Many opcodes make use of tables. The table number is given to the opcode as one of its parameters. In the simple orchestra above the third parameter tells oscil which table to use for its waveform. The third parameter is a 1 so table 1 (sine wave) is used.

Figure 1

Sine wave

One drawback of this orchestra/score is that it only plays one pitch at one volume. Following is a more versatile orchestra/score.

       instr  2                     ; Instrument 2 begins here

iamp   =      p4                    ; Amplitude

ifqc   =      p5                    ; Frequency

itabl1 =      p6                    ; Waveform Table

aout   oscil  iamp, ifqc, itabl1    ; An oscillator

       outs   aout, aout            ; Output the results to a stereo sound file

       endin                        ; Instrument 2 ends here


;Table# Start TableSize TableGenerator Parameter Comments

f1      0     16384     10             1         ; Sine

;Instrument#(p1) Start(p2) Duration(p3) Amplitude(p4) Frequency(p5) Table(p6)

i2               0         1            10000         440           1

This does the same thing but more control has been moved to the score. That way you can play a variety of notes by just making more "i" entries in the score. For example:

; Instr  Sta  Dur  Amp  Freq  Table

i2       0    1    2000 330   1

i2       1    1    4000 440   1

i2       2    1    6000 600   1

i2       3    1    8000 660   1

In this case a variety of volumes and pitches are generated. There is one more problem. If the fqequency does not match up with the duration there can be a loud click at the end of the sound. That is because there is no amplitude envelope. The sound just ends abruptly rather than ramping down smoothly. To add an envelope use the following instrument:

       instr  3             ; Instrument 3 begins here

idur   =      p3            ; Duration

iamp   =      p4            ; Amplitude

ifqc   =      cpspch(p5)    ; Frequency

itabl1 =      p6            ; Waveform

; Attack Decay Sustain Release Envelope

kamp   linseg 0, .1, 1, .2, .8, p3-.5, .8, .2, 0

aout   oscil  iamp, ifqc, itabl1                  ; An oscillator

       outs   aout*kamp, aout*kamp                ; Output the results to a stereo sound file

       endin                                      ; Instrument 3 ends here

This uses the linseg opcode to add an envelope to the sound. The opcode linseg generates a series of line segments defined by a list of levels separated by times. In this example it starts at a zero level then ramps to a level of 1 in the first .1 second. During the next .2 second the level decays to .8. The level stays at .8 until .2 second before the end of the note and then drops to zero.

Figure 2

Sine waveform sound with envelope applied.

Also introduced in this instrument is a pitch to frequency convertor cpspch. Rather than specifying the frequencies directly Csound makes use of a system where the whole number portion specifies the octave and the decimal portion specifies the semitone within the octave. The opcode cpspch converts from this format to the frequency.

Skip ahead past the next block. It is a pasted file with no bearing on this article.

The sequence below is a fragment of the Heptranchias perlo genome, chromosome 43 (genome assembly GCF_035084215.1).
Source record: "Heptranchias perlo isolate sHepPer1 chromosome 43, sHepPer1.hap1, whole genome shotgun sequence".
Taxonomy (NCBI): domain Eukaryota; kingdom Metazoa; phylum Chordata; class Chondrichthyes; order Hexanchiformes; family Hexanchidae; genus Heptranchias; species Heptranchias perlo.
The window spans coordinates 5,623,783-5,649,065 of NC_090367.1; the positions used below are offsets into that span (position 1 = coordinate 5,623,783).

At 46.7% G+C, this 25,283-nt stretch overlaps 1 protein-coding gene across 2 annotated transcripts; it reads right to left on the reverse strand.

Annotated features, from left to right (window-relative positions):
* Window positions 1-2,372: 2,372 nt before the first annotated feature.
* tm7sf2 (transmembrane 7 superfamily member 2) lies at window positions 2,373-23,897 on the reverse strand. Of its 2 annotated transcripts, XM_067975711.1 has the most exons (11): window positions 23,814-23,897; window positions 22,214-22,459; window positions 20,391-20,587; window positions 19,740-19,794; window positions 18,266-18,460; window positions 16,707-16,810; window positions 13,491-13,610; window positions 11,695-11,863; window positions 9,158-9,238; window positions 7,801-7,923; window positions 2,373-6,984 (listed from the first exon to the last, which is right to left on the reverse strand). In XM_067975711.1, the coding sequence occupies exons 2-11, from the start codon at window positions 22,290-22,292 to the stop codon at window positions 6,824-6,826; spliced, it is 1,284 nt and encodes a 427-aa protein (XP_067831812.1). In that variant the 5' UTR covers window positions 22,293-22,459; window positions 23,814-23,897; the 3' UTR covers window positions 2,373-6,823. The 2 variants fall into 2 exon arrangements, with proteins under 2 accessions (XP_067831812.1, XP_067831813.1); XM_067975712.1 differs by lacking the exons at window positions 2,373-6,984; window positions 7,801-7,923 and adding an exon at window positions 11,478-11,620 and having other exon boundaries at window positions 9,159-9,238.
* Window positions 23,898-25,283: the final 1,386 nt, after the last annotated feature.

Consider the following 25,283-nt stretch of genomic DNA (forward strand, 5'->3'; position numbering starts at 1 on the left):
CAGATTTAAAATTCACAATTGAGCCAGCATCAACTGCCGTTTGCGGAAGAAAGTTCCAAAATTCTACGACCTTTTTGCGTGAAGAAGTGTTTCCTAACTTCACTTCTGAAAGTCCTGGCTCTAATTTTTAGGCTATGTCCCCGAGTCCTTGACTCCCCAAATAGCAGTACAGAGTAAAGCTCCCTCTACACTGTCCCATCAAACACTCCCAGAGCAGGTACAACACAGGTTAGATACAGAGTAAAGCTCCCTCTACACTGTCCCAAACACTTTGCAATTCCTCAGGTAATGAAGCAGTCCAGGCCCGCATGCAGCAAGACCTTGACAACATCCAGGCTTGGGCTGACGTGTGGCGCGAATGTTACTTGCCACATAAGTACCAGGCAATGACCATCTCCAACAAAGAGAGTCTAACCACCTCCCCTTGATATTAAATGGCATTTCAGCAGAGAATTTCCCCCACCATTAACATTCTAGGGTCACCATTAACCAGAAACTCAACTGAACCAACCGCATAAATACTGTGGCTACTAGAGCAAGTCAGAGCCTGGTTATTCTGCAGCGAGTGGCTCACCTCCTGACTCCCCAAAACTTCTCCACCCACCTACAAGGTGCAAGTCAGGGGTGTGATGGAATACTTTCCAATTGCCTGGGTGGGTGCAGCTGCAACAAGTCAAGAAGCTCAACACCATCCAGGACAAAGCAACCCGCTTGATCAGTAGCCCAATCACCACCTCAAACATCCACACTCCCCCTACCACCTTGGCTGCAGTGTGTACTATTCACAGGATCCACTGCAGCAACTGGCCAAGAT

The following score introduces a shorthand system commonly used in Csound scores. The "." in the same column under an event field indicates that the current instrument should have the same value as the previous instrument. Note that both events should refer the same instrument. A "+" in the start time column indicates to start this note after the previous note has finished. Dots in the start time column after a plus symbol indicate to play the notes in sequence for example the following score plays four notes in sequence.

; Instr Sta Dur  Amp  Freq  Table

i3      0   1    2000 7.00  1

i3      +   .    4000 7.02  .

i3      .   .    6000 7.04  .

i3      .   .    8000 7.05  .

Conclusion & More Information

I have introduced some simple orchestra and score files and some simple opcodes and score events. This should be enough information to get a beginner started using the Csound program. Sometimes Csound behaves in a way which you do not expect. This usually requires a deeper understanding of the internal workings of Csound. When I started using Csound I set out to learn one opcode every couple of weeks. Often it would turn out that when I was accomplishing something in a clumsy or difficult fashion there was an opcode that already accomplished this task elegantly. Good luck on your journey into a fascinating world of sound experimentation.

There are some other excellent online tutorials:

Csound Primer http://www.sfu.ca/sca/Manuals/Csound/CsoundIndex.html

Eastman Csound Tutorial http://www.esm.rochester.edu/onlinedocs/allan.cs/